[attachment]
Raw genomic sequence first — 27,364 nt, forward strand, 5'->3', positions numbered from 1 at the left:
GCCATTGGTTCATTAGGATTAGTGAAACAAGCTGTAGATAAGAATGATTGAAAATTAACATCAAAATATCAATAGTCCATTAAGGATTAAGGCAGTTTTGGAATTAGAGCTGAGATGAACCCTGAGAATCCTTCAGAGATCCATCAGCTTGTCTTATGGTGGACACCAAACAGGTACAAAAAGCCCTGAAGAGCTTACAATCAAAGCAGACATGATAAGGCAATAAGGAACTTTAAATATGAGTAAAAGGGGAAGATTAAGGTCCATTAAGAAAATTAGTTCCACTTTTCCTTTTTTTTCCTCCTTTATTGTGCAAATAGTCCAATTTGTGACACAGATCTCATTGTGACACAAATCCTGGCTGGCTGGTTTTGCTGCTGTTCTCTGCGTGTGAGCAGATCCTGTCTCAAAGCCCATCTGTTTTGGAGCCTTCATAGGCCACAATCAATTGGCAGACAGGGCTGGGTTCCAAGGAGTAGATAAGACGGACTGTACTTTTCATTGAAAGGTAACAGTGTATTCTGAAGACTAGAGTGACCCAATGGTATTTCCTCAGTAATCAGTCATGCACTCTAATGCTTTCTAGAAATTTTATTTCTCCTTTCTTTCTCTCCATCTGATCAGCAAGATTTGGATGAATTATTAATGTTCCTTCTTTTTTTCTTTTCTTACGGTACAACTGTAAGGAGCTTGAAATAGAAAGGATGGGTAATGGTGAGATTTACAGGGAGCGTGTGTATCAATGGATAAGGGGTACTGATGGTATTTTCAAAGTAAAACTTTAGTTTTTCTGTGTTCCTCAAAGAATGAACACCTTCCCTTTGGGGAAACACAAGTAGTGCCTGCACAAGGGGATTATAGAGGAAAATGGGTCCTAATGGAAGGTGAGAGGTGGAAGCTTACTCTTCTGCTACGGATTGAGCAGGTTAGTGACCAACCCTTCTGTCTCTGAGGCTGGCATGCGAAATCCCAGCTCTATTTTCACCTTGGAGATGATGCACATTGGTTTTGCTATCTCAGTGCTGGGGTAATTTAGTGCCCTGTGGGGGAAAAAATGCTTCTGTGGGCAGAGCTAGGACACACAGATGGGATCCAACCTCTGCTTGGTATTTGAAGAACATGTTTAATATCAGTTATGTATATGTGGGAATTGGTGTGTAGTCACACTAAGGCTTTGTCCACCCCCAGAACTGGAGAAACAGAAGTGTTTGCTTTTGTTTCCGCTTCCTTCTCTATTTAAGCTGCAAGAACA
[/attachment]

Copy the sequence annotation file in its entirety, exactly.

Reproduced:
Raw genomic sequence first — 27,364 nt, forward strand, 5'->3', positions numbered from 1 at the left:
GCCATTGGTTCATTAGGATTAGTGAAACAAGCTGTAGATAAGAATGATTGAAAATTAACATCAAAATATCAATAGTCCATTAAGGATTAAGGCAGTTTTGGAATTAGAGCTGAGATGAACCCTGAGAATCCTTCAGAGATCCATCAGCTTGTCTTATGGTGGACACCAAACAGGTACAAAAAGCCCTGAAGAGCTTACAATCAAAGCAGACATGATAAGGCAATAAGGAACTTTAAATATGAGTAAAAGGGGAAGATTAAGGTCCATTAAGAAAATTAGTTCCACTTTTCCTTTTTTTTCCTCCTTTATTGTGCAAATAGTCCAATTTGTGACACAGATCTCATTGTGACACAAATCCTGGCTGGCTGGTTTTGCTGCTGTTCTCTGCGTGTGAGCAGATCCTGTCTCAAAGCCCATCTGTTTTGGAGCCTTCATAGGCCACAATCAATTGGCAGACAGGGCTGGGTTCCAAGGAGTAGATAAGACGGACTGTACTTTTCATTGAAAGGTAACAGTGTATTCTGAAGACTAGAGTGACCCAATGGTATTTCCTCAGTAATCAGTCATGCACTCTAATGCTTTCTAGAAATTTTATTTCTCCTTTCTTTCTCTCCATCTGATCAGCAAGATTTGGATGAATTATTAATGTTCCTTCTTTTTTTCTTTTCTTACGGTACAACTGTAAGGAGCTTGAAATAGAAAGGATGGGTAATGGTGAGATTTACAGGGAGCGTGTGTATCAATGGATAAGGGGTACTGATGGTATTTTCAAAGTAAAACTTTAGTTTTTCTGTGTTCCTCAAAGAATGAACACCTTCCCTTTGGGGAAACACAAGTAGTGCCTGCACAAGGGGATTATAGAGGAAAATGGGTCCTAATGGAAGGTGAGAGGTGGAAGCTTACTCTTCTGCTACGGATTGAGCAGGTTAGTGACCAACCCTTCTGTCTCTGAGGCTGGCATGCGAAATCCCAGCTCTATTTTCACCTTGGAGATGATGCACATTGGTTTTGCTATCTCAGTGCTGGGGTAATTTAGTGCCCTGTGGGGGAAAAAATGCTTCTGTGGGCAGAGCTAGGACACACAGATGGGATCCAACCTCTGCTTGGTATTTGAAGAACATGTTTAATATCAGTTATGTATATGTGGGAATTGGTGTGTAGTCACACTAAGGCTTTGTCCACCCCCAGAACTGGAGAAACAGAAGTGTTTGCTTTTGTTTCCGCTTCCTTCTCTATTTAAGCTGCAAGAACA